from the ultraviolet to the visible part of the spectrum that we see in, to the infrared and the shortwave infrared it's ability to do that gives us access to key scientific breakthrough, which is the ability to measure chemicals in the environment. because chemicals shine in different wavelengths of the spectrum. >> this video from the observatory shows one of the large mining areas in the tambopata buffer zone. here's how the spectrometer sees that same mining area. >> so where its blood red, that's where the mercury pollution is most intense, >> so it's basically like a signature contamination >> severe contamination. and these blue areas are forests that have no mercury in them >> and these are also illegal mining activities, these large clear activities >> all of this is illegal. >> while the spectrometer can see mercury contamination from the sky, luis fernandez is studying where mercury goes on the ground.
>> where else does this mercury end up? >> because the mercury is being dumped into the rivers and lakes, it then gets into the food chain, >> bacteria in the water convert the mercury into something even more toxic - an organic compound called methylmercury - which is easily absorbed in the digestive system. >> mercury, unlike many other pollutants, magnifies every time it goes from one link in that food chain to the next. so a fish at the top of the food chain in a contaminated region can have mercury levels millions, or tens of millions of times higher, than the water in which they swim. >> where does that fish end up? >> in many cases, it ends up on the dinner plate of people that live hundreds of miles downstream. >> luis fernandez and his team have tested hair samples of more than a thousand people throughout madre de dios. more than 75% had levels above
the limits considered safe by the environmental protection agency - some as high as 33 times the limit. but for many miners like john valdez - mercury doesn't seem all that dangerous. >> over time - mercury impacts the central nervous system. it can cause problems with vision, hearing, and memory at high levels it can cause it can cause brain damage to unborn babies. if you talk to miners, and you say hey... - this is a problem, how do they usually respond? >> usually they don't believe us. they don't see the immediate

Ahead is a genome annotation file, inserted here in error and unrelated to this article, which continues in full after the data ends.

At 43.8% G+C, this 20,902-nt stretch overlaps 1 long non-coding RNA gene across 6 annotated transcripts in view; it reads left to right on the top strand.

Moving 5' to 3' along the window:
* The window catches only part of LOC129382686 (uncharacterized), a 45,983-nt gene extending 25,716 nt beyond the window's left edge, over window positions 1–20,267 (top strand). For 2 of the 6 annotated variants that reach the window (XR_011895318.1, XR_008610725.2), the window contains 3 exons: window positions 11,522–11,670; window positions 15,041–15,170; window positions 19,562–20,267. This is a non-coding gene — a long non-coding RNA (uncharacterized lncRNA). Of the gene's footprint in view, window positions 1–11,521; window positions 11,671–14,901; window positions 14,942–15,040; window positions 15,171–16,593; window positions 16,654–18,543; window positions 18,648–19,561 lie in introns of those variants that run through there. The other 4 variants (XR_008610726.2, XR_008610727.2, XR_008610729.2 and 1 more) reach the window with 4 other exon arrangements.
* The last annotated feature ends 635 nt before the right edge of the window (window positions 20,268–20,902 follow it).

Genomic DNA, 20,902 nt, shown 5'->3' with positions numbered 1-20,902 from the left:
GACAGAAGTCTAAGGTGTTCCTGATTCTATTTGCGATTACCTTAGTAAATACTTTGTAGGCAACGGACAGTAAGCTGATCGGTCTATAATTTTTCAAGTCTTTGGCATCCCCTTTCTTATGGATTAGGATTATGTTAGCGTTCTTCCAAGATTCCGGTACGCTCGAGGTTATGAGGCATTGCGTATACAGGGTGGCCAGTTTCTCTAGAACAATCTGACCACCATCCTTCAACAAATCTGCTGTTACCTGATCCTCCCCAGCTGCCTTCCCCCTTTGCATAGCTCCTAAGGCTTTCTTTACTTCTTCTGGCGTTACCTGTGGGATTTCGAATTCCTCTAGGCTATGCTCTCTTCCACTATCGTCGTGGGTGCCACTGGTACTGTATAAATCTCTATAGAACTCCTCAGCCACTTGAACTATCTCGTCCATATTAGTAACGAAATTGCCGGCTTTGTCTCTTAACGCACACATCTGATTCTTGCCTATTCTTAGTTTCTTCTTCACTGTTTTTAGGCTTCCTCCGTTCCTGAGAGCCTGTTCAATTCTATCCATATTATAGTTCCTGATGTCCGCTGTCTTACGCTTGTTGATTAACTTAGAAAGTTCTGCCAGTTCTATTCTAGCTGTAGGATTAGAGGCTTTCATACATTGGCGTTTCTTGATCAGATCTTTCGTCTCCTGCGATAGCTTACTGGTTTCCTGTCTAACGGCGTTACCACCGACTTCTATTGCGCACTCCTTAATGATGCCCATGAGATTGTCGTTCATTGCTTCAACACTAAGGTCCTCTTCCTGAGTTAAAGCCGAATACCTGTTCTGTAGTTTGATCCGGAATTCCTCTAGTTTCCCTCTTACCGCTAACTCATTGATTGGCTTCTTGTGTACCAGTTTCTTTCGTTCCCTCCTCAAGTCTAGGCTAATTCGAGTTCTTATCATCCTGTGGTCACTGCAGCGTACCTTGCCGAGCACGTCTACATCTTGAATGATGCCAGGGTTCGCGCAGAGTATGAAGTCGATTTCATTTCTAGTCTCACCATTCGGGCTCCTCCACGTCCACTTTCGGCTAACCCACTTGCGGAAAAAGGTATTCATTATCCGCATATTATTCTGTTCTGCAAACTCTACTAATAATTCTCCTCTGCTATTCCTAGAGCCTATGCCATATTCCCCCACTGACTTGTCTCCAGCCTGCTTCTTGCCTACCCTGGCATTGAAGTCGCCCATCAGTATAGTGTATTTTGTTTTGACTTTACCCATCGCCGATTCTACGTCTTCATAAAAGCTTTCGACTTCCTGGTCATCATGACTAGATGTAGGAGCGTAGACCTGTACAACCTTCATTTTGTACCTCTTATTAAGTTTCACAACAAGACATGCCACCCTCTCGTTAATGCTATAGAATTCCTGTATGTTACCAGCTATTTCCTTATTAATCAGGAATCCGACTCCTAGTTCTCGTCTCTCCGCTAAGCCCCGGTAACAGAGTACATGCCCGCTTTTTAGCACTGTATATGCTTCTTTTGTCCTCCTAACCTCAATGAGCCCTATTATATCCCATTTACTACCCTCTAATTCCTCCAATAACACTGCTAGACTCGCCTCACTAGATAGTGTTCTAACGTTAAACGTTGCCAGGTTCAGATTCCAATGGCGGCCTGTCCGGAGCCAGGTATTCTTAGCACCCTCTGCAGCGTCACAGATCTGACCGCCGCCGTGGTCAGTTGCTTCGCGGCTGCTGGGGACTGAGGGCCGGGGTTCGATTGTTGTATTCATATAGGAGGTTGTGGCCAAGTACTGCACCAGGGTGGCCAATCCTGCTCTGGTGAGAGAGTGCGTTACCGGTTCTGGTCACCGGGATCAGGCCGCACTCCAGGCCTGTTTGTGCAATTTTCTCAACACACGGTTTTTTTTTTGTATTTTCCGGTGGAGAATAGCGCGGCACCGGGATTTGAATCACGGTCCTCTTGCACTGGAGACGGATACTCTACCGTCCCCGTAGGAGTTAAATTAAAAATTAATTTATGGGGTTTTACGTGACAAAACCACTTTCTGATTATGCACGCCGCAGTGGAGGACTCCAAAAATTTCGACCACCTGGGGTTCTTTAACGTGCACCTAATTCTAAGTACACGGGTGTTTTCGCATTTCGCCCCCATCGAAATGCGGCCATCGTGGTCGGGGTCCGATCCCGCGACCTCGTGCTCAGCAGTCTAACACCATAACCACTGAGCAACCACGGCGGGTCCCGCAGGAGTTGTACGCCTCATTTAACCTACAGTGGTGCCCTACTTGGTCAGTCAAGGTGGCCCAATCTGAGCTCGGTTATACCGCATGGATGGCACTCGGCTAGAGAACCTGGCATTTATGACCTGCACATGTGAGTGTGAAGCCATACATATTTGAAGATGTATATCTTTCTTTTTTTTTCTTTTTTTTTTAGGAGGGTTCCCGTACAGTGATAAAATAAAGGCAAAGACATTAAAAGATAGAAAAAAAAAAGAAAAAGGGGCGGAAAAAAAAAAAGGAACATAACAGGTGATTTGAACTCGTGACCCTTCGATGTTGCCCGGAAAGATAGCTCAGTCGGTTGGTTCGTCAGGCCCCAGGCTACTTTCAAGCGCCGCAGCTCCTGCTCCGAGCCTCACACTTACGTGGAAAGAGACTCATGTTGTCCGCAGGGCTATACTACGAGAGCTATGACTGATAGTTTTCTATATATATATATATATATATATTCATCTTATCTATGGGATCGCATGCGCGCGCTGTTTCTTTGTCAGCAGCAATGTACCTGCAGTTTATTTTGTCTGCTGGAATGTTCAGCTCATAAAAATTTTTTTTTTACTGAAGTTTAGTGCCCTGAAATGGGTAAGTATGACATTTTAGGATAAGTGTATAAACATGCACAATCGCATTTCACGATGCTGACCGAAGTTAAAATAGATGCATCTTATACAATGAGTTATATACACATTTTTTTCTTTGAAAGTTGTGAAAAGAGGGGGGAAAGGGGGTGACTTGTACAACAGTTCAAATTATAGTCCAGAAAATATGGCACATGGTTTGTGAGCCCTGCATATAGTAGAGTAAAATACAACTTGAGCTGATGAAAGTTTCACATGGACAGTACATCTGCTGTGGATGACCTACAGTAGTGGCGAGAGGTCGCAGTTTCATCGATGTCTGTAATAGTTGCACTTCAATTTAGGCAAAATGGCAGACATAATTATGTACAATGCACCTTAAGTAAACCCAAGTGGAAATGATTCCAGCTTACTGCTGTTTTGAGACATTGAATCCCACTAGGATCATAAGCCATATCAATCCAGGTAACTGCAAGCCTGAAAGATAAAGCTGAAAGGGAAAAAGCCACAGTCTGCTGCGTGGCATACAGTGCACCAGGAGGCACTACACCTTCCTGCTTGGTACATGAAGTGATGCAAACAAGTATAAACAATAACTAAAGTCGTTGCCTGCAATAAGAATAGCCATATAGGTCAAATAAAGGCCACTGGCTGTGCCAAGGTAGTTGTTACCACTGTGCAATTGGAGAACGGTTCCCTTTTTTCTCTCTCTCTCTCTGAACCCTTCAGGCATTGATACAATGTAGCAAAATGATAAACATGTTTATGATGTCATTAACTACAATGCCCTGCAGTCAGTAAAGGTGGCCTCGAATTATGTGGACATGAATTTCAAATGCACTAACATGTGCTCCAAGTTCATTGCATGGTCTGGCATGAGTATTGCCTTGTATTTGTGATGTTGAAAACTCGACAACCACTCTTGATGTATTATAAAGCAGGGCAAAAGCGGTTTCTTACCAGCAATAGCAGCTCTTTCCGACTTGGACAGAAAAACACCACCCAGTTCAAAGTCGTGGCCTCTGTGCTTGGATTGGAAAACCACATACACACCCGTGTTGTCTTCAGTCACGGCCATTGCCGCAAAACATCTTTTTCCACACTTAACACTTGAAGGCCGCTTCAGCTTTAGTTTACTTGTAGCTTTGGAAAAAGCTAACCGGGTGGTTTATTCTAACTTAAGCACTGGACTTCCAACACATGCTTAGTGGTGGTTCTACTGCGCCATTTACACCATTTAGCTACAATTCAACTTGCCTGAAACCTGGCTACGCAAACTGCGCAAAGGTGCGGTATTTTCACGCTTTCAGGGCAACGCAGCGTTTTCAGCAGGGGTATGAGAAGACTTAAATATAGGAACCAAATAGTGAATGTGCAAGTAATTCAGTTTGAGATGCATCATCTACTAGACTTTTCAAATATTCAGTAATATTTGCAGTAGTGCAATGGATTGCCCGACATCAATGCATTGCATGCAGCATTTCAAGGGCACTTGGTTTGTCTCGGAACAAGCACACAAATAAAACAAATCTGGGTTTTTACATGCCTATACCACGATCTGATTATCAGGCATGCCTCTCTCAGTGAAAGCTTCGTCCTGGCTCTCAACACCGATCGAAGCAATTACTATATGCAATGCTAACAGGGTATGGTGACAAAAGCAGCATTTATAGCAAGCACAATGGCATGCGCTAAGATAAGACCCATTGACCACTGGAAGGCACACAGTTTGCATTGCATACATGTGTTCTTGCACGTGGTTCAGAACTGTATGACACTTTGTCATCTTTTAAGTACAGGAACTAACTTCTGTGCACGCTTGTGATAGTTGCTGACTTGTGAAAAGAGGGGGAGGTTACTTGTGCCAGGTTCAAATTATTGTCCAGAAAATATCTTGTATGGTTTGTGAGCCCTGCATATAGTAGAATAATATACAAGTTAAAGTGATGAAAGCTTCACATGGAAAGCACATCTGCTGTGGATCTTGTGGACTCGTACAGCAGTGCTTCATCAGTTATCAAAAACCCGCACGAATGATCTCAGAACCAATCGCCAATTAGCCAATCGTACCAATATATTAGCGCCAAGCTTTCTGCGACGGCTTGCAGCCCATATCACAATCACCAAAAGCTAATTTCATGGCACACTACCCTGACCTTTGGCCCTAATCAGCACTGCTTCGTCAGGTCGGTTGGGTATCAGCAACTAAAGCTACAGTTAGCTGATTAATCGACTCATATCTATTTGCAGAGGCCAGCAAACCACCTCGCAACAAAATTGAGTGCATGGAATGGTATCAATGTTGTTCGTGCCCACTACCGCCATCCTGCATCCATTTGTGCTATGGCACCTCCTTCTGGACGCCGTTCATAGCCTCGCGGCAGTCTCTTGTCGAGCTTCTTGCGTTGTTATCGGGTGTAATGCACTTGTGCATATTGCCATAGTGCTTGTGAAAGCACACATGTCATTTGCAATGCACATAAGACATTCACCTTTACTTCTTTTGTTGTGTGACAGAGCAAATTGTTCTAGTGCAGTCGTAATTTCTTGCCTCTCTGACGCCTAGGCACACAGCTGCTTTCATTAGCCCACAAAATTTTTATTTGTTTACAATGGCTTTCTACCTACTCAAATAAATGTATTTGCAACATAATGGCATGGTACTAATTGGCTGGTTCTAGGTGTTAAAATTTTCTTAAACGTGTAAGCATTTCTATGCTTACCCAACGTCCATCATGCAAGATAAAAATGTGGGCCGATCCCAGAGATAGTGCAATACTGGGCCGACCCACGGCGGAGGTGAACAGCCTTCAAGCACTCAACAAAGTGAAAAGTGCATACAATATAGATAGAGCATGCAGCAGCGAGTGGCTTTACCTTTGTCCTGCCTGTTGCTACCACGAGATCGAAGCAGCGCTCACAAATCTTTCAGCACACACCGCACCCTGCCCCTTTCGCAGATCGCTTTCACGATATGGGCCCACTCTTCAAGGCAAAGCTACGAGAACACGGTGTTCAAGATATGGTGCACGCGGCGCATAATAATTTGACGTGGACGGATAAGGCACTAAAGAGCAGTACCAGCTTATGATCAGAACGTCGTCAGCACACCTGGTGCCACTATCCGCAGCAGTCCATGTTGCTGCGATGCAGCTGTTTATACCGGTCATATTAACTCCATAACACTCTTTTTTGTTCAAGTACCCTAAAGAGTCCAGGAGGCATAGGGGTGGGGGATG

by 2012 the price of gold was over 15 hundred dollars an ounce - and illegal mining had eaten away more than 100 thousand acres of peruvian rain forest in madre de dios alone. the peruvian government decided to get tough. troops went into mining areas and blew up camps and equipment. the strikes were part of a multi-pronged strategy - according to ernesto raez-luna -
a former adviser to peru's ministry of the environment. >> this strategy involved - police operations - and prosecution of the worst offenders and it involved financial intelligence to connect the dots and follow the money and see who are the big bosses. >> the crackdown led to violent clashes between miners and police. it didn't stop illegal mining. they sent in the military thousands of police - what impact did that have? >> it's been a very temporary, fleeting impact. it's so profitable that you can lose half a million dollars in machinery and 2 weeks later you are back in business. it's that profitable. >> the strategy also included a process of legalizing some mining operations outside of protected areas . but only if miners can prove they have proper permits and a plan to deal with the environmental impact. >> it is impossible for many of them and that's the other part.
if people are never going to be able to be formal, you better tell them and start dealing with it. >> techknow also visited peru's ministry of the environment in lima. minister manuel pulgar-vidal defended the government's efforts to combat illegal mining so there's this formalization process. how are the miners responding to this? >> in some way, well. in some other, not so good because sure it is more easy to work outside the rule of law because it's more cheap. that is why we need to have very clear ways to enforce the law >> describe to me the interdictions you crack down in those areas. how was that? how did it go? >> in some way, good. but on the other hand it is very difficult to maintain that kind of intervention because we cannot do it every day so sometimes we pull out these people from the forbidden zone and in 2 or 3 weeks they are coming back to the same place. >> why can't you do it every day,
why can't you come back every 3 weeks. >> because they are also using some ways to avoid these interdictions measures. for example , in the tambopata buffer zone area, they are working by night. >> la pampa is inside the tambopata buffer zone. it has been the target of more than one military interdiction. yet our cameras caught this mining operation in action - at la pampa - in broad daylight. >> many of the regional governments are allies of this illegal mining. there are a lot of corruption, and they are not monitoring or supervising the fulfillment of the law in these areas. we need to show the people better results. it is not easy. >> they have miserably failed to put in action even small parts of the integral strategy that the government itself approved. at the moment we have a total abandonment of the initiative i left the ministry over 6 months ago. >> why did you leave the ministry? >> i left the ministry